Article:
Also in Milk and Honey was a performer who never expected to share the stage with a Metropolitan Opera divo and diva. How Second Avenue star Molly Picon got into the show stems from producer Gerard Oestreicher’s sending Herman and bookwriter Don Appell to Israel. “We were there to soak up the atmosphere,” Herman has said on many occasions. “Once we saw this group of little old lady tourists rummaging about, we knew that they had to be in our show.”

Picon played Clara Weiss, one of six widows who came to Israel primarily to find new mates. The diminutive Clara wore dark sunglasses, space shoes and a bolero hat – and was the most interested of all in landing a new husband. So when she saw how well the much more demure Ruth was faring with Phil, Picon said with her trademark shrug. “She wins the sweepstakes and she didn’t even buy a ticket.”

But, Clara sang to her equally lovelorn companions, “Chin Up, Ladies!” In this most spirited march, the widows were identified by locale, including “Mrs. Pearlman, Jersey City” – Herman’s nod to his own home town.

Herman, who decidedly wrote in the Rodgers and Hammerstein tradition, acknowledged his heroes twice in one line, when Clara urged her compatriots to “climb ev’ry mountain to find your Mr. Snow.” (Note, too, the bass fiddle work provided by co-orchestrator Eddie Sauter, who was making his Broadway debut. It suggests that the women’s heartstrings all beat a little faster at the thought that “somewhere over the rainbow, there’s a man.”)

Happily enough, Clara eventually found a mate and had to ask her dead husband permission to re-marry in “Hymn to Hymie,” a most amusing musical soliloquy that Herman set to a tango. Of course Hymie said yes – just as Ephraim did 27 months later when another Herman heroine, Dolly Gallagher Levi, looked to heaven and asked the same question of her deceased hubby.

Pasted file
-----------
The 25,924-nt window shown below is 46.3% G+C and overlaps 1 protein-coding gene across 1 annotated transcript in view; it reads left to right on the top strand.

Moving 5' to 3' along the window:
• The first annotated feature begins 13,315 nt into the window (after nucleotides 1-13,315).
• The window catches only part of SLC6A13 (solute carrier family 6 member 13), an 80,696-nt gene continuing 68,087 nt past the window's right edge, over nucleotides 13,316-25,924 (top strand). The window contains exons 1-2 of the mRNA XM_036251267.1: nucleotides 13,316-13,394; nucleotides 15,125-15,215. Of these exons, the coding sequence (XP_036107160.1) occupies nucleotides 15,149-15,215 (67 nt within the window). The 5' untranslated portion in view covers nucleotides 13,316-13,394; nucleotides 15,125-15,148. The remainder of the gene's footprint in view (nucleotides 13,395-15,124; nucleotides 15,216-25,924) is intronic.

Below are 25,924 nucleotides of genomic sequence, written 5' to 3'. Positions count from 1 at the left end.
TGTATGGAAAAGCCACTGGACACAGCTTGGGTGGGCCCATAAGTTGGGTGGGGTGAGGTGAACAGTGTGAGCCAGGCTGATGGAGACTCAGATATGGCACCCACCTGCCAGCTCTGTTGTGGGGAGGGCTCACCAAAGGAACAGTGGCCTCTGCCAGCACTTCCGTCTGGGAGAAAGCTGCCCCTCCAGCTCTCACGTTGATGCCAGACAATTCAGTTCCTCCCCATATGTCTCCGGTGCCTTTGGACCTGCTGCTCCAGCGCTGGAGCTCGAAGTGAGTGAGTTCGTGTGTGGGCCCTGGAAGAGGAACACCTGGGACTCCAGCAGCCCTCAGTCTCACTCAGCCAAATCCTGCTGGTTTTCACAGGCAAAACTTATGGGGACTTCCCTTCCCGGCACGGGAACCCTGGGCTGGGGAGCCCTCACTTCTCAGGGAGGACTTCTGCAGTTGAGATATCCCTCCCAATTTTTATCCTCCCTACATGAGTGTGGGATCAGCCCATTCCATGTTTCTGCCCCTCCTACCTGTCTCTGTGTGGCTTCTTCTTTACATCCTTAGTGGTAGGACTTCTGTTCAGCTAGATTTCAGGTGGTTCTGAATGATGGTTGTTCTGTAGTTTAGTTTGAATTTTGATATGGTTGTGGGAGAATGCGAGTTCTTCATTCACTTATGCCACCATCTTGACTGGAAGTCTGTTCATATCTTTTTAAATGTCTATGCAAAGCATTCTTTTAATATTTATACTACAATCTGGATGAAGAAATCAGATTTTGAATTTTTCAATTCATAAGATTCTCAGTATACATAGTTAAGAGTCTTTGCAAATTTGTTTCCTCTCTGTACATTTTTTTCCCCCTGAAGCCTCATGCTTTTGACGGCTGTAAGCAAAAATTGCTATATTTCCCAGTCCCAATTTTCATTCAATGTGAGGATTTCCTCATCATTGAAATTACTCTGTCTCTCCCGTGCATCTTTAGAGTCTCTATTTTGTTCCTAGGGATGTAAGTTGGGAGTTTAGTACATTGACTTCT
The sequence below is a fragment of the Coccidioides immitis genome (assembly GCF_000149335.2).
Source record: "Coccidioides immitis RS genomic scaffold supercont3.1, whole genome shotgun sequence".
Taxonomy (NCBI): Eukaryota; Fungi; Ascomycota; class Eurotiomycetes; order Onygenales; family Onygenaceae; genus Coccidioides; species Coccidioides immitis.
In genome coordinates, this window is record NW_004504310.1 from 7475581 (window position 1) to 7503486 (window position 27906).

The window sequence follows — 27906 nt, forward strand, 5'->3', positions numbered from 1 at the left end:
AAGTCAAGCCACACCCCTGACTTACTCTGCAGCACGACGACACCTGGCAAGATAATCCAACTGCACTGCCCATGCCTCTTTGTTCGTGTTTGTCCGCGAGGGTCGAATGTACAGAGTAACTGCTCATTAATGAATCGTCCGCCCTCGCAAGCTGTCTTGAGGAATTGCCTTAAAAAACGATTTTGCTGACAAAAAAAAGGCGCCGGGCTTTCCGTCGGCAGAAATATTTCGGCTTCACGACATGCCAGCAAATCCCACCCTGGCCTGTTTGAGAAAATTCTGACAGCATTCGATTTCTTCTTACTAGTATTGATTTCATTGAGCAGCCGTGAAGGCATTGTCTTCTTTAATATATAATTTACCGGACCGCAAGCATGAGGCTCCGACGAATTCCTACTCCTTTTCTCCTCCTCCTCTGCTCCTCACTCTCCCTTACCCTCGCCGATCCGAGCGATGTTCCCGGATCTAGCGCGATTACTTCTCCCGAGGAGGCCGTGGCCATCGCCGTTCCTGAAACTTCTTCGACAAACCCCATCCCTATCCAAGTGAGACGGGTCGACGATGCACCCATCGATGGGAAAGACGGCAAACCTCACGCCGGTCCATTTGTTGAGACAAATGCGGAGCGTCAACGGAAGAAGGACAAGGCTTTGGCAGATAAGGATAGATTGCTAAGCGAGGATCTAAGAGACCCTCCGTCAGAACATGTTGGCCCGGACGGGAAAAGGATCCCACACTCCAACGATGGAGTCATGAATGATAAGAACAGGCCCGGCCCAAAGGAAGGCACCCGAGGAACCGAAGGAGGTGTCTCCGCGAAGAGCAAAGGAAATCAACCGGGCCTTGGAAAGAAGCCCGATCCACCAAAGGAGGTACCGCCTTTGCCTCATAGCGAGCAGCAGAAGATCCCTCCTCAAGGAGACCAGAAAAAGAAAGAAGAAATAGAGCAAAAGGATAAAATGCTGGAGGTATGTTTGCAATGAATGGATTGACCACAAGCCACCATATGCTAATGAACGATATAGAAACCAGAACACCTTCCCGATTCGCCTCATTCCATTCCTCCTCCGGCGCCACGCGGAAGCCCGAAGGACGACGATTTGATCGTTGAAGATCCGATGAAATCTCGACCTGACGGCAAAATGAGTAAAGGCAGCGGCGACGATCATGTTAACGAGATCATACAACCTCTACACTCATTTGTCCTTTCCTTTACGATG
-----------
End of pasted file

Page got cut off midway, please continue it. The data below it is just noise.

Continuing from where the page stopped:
Milk and Honey is also the only original cast album on which you can hear Molly Picon. Her subsequent stage musicals, How to Be a Jewish Mother and Chu Chem (which she left in Philadelphia before it closed there) went unrecorded.

(A small surprise: when Picon left the cast, she was succeeded by Hermoine Gingold of Gigi fame. That such a woman would be looking for a liaison isn’t surprising, but she wasn’t quite in the Molly Picon mold.)

All right, perhaps Picon’s comedy songs weren’t right for the Kennedy Center Awards, but certainly Milk and Honey’s title song would have been. It was sung by Seven Brides for Seven Brothers favorite Tommy Rall, who, as David, showed his belief in Israel’s future in this stirring anthem. If Herman had been born in Israel, there’s an excellent chance that “Milk and Honey” would have become the country’s national anthem.

Milk and Honey’s original cast album is a treasure for another reason. As the original liner notes stated: “Note to Stereo Listeners: In this recording, the voices may appear to move back and forth between your speakers. This was deliberately done to duplicate stage action and heighten realism.”

Yes, stereo was A Really Big Deal in those days, so every pain was taken to replicate, as RCA Victor used to like to call it, “stereo action” for many of its cast albums. So get Milk and Honey not only to catch what the Kennedy Center Awards missed, but also to hear Robert Weede, Mimi Benzell, Molly Picon, Tommy Rall and the rest of the cast travel across Israel.

Peter Filichia also writes a column each Monday, Wednesday and Friday at;. His new book Broadway Musicals: The Biggest Hit & the Biggest Flop of the Season, 1959-2009 is now available through Applause Books and at